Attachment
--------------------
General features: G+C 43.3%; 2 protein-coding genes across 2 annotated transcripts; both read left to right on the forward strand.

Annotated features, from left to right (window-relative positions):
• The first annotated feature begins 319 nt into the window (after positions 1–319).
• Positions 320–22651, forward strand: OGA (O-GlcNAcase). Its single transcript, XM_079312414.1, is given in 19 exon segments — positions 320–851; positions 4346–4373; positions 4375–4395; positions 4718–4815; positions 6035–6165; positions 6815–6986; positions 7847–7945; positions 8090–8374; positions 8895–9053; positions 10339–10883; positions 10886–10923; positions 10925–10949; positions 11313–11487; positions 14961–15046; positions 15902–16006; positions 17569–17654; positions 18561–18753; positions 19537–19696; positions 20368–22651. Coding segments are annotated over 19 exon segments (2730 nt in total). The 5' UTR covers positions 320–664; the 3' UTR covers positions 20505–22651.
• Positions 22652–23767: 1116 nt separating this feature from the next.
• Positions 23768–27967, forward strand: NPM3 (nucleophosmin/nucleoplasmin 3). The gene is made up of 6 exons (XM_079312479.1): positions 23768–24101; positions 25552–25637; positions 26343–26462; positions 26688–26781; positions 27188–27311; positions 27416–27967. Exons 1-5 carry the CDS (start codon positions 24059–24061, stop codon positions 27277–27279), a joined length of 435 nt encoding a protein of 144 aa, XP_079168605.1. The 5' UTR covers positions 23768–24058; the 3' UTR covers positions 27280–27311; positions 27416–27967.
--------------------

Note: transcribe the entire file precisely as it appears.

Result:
General features: G+C 43.3%; 2 protein-coding genes across 2 annotated transcripts; both read left to right on the forward strand.

Annotated features, from left to right (window-relative positions):
• The first annotated feature begins 319 nt into the window (after positions 1–319).
• Positions 320–22651, forward strand: OGA (O-GlcNAcase). Its single transcript, XM_079312414.1, is given in 19 exon segments — positions 320–851; positions 4346–4373; positions 4375–4395; positions 4718–4815; positions 6035–6165; positions 6815–6986; positions 7847–7945; positions 8090–8374; positions 8895–9053; positions 10339–10883; positions 10886–10923; positions 10925–10949; positions 11313–11487; positions 14961–15046; positions 15902–16006; positions 17569–17654; positions 18561–18753; positions 19537–19696; positions 20368–22651. Coding segments are annotated over 19 exon segments (2730 nt in total). The 5' UTR covers positions 320–664; the 3' UTR covers positions 20505–22651.
• Positions 22652–23767: 1116 nt separating this feature from the next.
• Positions 23768–27967, forward strand: NPM3 (nucleophosmin/nucleoplasmin 3). The gene is made up of 6 exons (XM_079312479.1): positions 23768–24101; positions 25552–25637; positions 26343–26462; positions 26688–26781; positions 27188–27311; positions 27416–27967. Exons 1-5 carry the CDS (start codon positions 24059–24061, stop codon positions 27277–27279), a joined length of 435 nt encoding a protein of 144 aa, XP_079168605.1. The 5' UTR covers positions 23768–24058; the 3' UTR covers positions 27280–27311; positions 27416–27967.